People have often described her as a very sensitive person. She was a person of strong likes and dislikes. Her younger son Sanjay was her favourite son while elder son Rajiv’s wife Sonia Gandhi was her favourite daughter-in-law. That explains the turmoil in Indira’s household which resulted in Sanjay’s wife Maneka leaving Prime Minister’s residence in a huff amid media glare after her husband’s death.
A Spanish author Javier Moro in his book, The Red Sari (named after the sari woven by Jawaharlal Nehru in jail and worn by first Indira and then Sonia, at their respective weddings), has described Sonia’s first meeting with Indira Gandhi at India House – the Indian Ambassador’s residence in London Indira received Rajiv and Sonia in her room. Sonia found herself facing a fragile looking woman in an elegant silk sari. Sonia enjoyed the meeting, which ended in the most familiar way possible. The young couple had to attend a student party and Sonia asked if she could change into her evening dress in a room in the embassy. But as soon as she went out she tripped, and the heel of her shoe ripped the hem of her dress. Indira, trying to put her at ease, took out a needle and black thread and proceeded in a matter of factly manner, to stitch up the hem. Wasn’t that exactly the sort of thing my own mother would have done, thought Sonia. On the other hand, in a deleted chapter of Khushwant Singh’s autobiography, which was later reproduced in a book by Ravi Dayal, it is clearly mentioned how Indira Gandhi never liked Maneka. In one particular incident after Sanjay Gandhi’s death, Maneka was asked to sit with PM’s aides like RK Dhawan and ML Fotedar while Sonia and Rajiv were seated along with Indira at an official reception for visiting British PM Margret Thatcher.
Fotedar has described her to be very particular about proper utilisation of money. In his memoir ‘The Chinar Leaves’ Fotedar wrote, “I never saw her handle any money and she was very frugal in personal expenditures and use of resources. Before retiring to bed, she used to ensure that no unnecessary lights were burning and would switch that off herself”. Elsewhere, writing about Rajiv Gandhi’s first election from Amethi, Fotedar wrote, “Indiraji had strict instructions that no money should be accepted from individuals except friends of the family. AR Antulay, then chief minister of Maharashtra, sent in Rs 5 lakh in a suitcase. I mentioned it to Indiraji who said it must be immediately returned. Again, Sheila Kaul, then education minister, sent Rs 3 lakh through her PA. Indiraji said, “Tell Sheila Kaul to take back the money. If she resists, ask her from whom she got it, get their address and tell her it will be sent there.” She added, “If you say this, she will immediately take it back. These people collect the money in my name and one does not know how much she actually received.” I called up Sheila Kaul and when she resisted I asked for the name and address of the person from whom she got the money. She said, “I will send my PA immediately to collect the money.” As far as I could make out, the principle involved here appeared to be following – Financial assistance may validly given and accepted from real friends, offered without any expectation of quid pro quo as a gesture of friendship, Fotedar observed, noting that Indira Gandhi had no personal property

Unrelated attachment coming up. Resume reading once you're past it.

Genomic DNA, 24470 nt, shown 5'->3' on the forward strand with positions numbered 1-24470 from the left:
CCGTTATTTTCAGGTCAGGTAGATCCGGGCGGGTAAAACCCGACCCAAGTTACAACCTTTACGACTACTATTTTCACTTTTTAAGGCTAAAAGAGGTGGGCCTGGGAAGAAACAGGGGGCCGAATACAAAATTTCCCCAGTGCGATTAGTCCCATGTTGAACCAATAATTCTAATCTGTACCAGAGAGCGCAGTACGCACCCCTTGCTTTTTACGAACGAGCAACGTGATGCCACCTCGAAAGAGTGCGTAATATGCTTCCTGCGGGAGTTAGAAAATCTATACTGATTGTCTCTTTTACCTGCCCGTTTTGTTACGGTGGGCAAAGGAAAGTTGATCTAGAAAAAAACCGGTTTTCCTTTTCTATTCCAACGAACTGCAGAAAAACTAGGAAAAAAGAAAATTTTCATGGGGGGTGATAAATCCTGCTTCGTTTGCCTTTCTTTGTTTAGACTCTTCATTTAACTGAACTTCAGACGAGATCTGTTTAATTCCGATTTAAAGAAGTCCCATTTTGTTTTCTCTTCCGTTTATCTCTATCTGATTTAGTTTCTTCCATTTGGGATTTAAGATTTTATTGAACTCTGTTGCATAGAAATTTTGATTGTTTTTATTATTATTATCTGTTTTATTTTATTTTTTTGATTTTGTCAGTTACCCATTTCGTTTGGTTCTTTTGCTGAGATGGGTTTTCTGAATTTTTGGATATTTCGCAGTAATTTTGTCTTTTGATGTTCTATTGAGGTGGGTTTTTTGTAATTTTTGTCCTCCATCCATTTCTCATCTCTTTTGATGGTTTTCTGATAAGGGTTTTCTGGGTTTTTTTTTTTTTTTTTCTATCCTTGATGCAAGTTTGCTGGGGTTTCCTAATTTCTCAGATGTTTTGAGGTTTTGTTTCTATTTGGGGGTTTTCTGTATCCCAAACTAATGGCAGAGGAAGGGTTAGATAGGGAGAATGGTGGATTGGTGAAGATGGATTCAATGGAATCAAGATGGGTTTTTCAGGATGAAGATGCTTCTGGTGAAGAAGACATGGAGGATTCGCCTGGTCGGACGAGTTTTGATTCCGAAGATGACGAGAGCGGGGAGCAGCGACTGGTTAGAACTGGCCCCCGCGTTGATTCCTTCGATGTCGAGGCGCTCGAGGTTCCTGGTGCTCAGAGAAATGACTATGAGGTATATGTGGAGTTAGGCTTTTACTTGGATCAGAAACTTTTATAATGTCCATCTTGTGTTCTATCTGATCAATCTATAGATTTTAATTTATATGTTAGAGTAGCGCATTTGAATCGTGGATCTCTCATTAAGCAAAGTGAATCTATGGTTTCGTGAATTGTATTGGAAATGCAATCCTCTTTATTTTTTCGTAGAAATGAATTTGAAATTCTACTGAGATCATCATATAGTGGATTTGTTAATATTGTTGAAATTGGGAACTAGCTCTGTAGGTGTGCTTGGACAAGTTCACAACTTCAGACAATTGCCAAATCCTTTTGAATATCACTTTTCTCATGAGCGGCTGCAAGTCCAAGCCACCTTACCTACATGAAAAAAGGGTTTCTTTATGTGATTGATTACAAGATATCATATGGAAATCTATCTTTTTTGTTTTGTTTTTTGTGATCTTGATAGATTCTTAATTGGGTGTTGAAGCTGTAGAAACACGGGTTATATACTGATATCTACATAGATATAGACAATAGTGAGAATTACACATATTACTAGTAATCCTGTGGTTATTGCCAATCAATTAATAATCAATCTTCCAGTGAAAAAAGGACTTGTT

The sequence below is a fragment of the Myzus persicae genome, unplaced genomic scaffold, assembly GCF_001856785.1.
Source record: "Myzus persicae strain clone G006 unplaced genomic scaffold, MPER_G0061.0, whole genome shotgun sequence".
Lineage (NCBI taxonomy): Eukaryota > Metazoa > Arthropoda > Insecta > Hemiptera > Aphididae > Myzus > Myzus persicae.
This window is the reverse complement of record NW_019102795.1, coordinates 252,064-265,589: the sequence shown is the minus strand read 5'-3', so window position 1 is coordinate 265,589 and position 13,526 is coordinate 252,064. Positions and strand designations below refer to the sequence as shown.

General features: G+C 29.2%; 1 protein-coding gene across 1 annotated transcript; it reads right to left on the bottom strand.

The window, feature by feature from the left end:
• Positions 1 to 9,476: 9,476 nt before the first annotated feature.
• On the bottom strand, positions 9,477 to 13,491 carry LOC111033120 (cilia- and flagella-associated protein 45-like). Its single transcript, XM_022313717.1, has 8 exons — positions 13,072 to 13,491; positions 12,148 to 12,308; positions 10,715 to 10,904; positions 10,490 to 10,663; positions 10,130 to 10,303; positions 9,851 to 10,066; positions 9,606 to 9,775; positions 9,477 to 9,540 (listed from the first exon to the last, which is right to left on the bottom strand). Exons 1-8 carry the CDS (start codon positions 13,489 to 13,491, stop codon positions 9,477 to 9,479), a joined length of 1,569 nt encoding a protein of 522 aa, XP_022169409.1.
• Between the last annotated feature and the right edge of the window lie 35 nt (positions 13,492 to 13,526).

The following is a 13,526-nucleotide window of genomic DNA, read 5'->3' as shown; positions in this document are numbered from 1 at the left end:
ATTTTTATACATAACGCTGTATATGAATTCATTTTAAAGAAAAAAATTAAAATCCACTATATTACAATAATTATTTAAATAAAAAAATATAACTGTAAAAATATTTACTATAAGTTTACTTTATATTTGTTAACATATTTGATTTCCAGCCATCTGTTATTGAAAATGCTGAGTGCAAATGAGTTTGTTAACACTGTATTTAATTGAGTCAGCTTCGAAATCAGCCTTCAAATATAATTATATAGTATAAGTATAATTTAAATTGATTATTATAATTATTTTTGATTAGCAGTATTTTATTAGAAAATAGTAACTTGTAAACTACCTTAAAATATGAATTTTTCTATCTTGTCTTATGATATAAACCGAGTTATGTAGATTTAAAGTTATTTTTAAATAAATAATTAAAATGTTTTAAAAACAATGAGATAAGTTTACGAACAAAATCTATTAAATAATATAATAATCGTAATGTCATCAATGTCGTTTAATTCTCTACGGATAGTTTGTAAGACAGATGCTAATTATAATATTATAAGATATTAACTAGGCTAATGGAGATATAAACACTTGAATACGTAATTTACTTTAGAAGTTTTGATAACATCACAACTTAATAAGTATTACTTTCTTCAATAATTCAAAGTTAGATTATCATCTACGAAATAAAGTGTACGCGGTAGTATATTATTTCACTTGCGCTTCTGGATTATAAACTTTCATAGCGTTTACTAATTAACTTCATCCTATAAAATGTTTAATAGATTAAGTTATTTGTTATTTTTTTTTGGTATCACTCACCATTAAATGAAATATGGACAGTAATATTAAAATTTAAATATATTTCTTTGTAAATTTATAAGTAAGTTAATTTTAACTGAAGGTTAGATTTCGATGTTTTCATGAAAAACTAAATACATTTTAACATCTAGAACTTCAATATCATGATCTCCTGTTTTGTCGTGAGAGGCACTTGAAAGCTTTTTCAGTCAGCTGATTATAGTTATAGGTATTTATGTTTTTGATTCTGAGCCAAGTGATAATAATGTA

in her name.